An Arnold man was convicted yesterday in Anne Arundel Circuit Court of charges including first-degree rape, kidnapping and carjacking in an attack on a college student who had given him a ride in her car.
After four days of testimony in the nonjury trial, Circuit Judge Pamela L. North rejected claims by the defense that 35-year-old Ricardo Salvador Blake had consensual sex with the victim and an affair that he broke off.
The woman, now 19, testified that she did not know Blake - meeting him only on the night of the incident, Dec. 12, 1999, when she was smoking a cigarette while working at the Anne Arundel Medical Center parking garage in Annapolis.
She said they talked briefly and, against her better judgment, she agreed to give him a ride home.
Blake directed her to Shot Town Road in Arnold, where the woman - a student at Anne Arundel Community College - turned onto a dirt road, according to testimony presented by the prosecutor, Assistant State's Attorney Laura Kiessling.
Instead of getting out of the car, the woman testified, Blake turned to her and said, "I hate to have to do this to you." Then she was threatened with being shot, and she was raped.
The Sun does not print the names of victims of sexual assault.
Blake did not take the stand, but his attorney, Joel Katz, maintained that the victim was "scorned" and had accused Blake of rape because he ended their monthlong affair to go back to his wife.
The judge noted that Blake, according to statements, knew little about the woman - not even her last name.
"I think that two people who had an ongoing relationship would know a lot more about each other than these two," she said.
Kiessling said the victim got dressed in the car so quickly after the rape that she forgot to put on her underwear and one of her socks - details North said were convincing in her ruling that the sex was not consensual.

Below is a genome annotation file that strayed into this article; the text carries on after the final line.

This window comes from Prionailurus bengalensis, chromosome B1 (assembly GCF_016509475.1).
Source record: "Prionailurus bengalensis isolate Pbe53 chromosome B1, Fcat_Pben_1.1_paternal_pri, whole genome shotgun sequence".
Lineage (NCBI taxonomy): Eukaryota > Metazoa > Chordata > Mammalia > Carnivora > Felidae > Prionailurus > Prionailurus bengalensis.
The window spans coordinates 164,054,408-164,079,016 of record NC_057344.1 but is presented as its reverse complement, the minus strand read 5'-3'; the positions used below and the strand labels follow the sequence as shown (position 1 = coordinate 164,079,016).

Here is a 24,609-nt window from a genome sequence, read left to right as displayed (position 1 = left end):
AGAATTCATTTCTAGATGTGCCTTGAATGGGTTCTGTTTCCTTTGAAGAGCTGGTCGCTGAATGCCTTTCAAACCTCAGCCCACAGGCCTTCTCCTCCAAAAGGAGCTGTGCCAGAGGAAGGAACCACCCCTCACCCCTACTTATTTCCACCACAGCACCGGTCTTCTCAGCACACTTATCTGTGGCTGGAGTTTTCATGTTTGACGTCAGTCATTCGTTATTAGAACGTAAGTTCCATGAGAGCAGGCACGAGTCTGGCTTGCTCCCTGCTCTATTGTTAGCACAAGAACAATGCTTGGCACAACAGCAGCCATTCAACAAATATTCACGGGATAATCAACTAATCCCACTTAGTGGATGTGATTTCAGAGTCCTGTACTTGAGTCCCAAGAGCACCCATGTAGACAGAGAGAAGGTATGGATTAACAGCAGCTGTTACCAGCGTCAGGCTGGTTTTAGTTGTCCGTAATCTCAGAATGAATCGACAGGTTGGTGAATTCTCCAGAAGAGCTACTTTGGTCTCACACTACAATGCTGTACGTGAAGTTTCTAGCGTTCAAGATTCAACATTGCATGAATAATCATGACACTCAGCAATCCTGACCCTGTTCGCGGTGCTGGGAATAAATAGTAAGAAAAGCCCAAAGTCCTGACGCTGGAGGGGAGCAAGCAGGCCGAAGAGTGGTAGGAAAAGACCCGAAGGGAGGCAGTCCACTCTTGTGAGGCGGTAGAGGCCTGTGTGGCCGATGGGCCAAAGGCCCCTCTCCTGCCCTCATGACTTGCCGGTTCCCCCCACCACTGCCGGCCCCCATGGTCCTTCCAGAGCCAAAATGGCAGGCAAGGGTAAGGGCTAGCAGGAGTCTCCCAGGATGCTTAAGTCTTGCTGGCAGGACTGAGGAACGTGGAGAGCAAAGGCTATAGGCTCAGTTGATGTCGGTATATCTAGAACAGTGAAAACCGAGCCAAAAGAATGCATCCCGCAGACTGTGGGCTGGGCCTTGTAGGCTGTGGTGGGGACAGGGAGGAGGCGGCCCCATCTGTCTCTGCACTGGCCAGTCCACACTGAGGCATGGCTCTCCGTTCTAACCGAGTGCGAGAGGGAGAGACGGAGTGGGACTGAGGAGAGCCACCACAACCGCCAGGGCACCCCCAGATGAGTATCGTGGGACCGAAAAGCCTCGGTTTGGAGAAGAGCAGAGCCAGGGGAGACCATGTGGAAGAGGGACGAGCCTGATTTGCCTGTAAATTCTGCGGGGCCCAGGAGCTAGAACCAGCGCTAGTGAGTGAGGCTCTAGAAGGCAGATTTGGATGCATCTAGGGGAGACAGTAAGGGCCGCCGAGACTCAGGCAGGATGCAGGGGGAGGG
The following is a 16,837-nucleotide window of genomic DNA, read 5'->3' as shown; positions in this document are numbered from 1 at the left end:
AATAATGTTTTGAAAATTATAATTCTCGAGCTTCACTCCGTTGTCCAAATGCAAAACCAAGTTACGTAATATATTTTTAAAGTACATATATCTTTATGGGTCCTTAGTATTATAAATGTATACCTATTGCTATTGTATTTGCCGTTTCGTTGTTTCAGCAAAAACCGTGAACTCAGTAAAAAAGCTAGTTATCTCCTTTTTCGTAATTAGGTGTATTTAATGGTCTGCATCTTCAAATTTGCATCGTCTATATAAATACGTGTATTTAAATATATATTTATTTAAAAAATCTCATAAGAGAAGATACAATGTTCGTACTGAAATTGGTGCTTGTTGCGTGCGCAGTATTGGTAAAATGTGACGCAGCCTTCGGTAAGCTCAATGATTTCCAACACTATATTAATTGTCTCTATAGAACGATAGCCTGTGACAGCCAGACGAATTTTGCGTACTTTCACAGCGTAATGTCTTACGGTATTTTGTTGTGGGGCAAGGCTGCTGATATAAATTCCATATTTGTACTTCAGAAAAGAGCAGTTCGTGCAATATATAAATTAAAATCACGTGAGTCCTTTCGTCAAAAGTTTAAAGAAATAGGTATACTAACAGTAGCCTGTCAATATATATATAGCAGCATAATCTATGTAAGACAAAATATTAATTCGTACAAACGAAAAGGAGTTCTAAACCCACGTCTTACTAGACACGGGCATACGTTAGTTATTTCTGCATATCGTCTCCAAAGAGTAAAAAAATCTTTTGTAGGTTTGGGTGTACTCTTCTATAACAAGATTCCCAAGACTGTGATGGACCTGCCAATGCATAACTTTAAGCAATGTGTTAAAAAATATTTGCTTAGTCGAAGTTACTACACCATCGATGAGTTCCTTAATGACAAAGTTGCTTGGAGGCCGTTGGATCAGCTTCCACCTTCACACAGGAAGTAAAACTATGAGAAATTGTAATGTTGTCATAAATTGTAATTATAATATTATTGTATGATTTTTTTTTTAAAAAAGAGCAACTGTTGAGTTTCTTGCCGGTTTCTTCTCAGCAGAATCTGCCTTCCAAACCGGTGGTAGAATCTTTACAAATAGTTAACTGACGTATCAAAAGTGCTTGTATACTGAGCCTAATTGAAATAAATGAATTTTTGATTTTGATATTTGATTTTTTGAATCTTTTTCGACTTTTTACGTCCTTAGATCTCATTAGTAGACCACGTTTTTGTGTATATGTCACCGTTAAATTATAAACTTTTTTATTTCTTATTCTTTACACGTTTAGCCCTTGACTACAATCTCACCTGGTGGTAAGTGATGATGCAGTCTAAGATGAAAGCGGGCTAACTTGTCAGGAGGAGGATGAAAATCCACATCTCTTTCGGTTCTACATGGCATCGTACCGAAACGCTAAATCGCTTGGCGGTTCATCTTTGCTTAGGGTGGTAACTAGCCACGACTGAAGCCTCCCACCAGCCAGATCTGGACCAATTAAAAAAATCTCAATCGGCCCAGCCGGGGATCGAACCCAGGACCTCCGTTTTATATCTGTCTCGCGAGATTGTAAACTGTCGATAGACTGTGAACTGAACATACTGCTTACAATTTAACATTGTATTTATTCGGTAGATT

"It's hard for me to believe that a woman has consensual sex with someone and doesn't put her left or right sock back on," North said. "Who does that?"
Kiessling said the woman was so terrified after the rape that she sold her car and would worry about getting to her home safely.
Katz said Blake met the woman because his wife worked at the hospital and a relationship developed in which he would visit the woman at the parking garage. Defense witnesses testified to seeing Blake riding in a car that was similar to the woman's.
The prosecutor countered with work schedules, saying there was only one possible time, other than the night of the rape, when Blake could have met her at the parking garage. "That's the smoking gun," Kiessling said.
Katz questioned the victim's credibility because she apparently gave differing statements about whether Blake threatened her with a gun. He also said her attitude during cross-examination was inconsistent with that of a person who could be talked into driving a stranger home.
"This is a self-reliant person," he said. "This is not a meek, timid person, and that's what the state wants you to believe."
But North said she doubted the woman would have sold her car if she were lying about the rape or that the woman could fake the emotions shown after the incident.
"I think she'd have to be a highly skilled actor to reach the level of trauma described," North said. "Her testimony was very believable; I don't question it."
North declared the verdict immediately after closing arguments. Blake, of the 1300 block of Shirleyville Road, is to be sentenced May 1. He could face life imprisonment for the rape conviction and additional years on the others.
Kiessling said the woman, who lives in Pasadena, was one of the most convincing witnesses she's seen. "She's very relieved that she doesn't have to worry about it anymore," the prosecutor said.